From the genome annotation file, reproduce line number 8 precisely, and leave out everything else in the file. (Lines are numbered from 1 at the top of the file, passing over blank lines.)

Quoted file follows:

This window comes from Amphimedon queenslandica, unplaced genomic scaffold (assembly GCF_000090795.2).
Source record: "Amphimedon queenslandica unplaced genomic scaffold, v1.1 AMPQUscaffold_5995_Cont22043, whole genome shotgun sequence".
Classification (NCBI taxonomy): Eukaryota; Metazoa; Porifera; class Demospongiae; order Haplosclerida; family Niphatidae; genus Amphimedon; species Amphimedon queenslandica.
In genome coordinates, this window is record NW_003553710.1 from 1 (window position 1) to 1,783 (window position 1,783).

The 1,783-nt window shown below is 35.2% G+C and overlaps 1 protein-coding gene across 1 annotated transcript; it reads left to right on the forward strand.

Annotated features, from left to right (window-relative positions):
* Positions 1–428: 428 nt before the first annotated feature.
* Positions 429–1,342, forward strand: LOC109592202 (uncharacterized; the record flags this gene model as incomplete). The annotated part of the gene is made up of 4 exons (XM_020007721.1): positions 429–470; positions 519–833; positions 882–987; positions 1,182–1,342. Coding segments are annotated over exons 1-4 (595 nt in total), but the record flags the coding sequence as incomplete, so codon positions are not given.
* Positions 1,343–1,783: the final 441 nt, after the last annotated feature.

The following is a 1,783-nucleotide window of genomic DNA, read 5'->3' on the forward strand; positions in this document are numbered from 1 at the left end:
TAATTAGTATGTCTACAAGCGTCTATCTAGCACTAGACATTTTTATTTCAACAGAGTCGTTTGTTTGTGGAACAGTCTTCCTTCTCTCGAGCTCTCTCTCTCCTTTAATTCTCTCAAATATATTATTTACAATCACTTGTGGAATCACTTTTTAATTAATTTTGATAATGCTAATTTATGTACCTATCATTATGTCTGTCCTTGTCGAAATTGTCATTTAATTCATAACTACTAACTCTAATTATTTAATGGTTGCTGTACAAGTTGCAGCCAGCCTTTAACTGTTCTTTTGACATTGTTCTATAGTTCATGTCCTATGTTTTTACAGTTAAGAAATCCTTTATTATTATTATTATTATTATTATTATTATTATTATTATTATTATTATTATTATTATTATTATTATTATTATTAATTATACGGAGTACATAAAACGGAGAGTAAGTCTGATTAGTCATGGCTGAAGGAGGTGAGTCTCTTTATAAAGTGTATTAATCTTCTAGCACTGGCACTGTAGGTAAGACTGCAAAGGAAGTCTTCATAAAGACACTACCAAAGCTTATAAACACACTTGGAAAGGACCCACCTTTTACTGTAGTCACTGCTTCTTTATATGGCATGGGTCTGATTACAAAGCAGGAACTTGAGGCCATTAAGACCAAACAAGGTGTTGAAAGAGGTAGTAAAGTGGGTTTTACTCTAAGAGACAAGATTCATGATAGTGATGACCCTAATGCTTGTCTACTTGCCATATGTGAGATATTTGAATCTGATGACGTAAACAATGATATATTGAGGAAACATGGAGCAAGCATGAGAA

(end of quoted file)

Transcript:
* Positions 429–1,342, forward strand: LOC109592202 (uncharacterized; the record flags this gene model as incomplete). The annotated part of the gene is made up of 4 exons (XM_020007721.1): positions 429–470; positions 519–833; positions 882–987; positions 1,182–1,342. Coding segments are annotated over exons 1-4 (595 nt in total), but the record flags the coding sequence as incomplete, so codon positions are not given.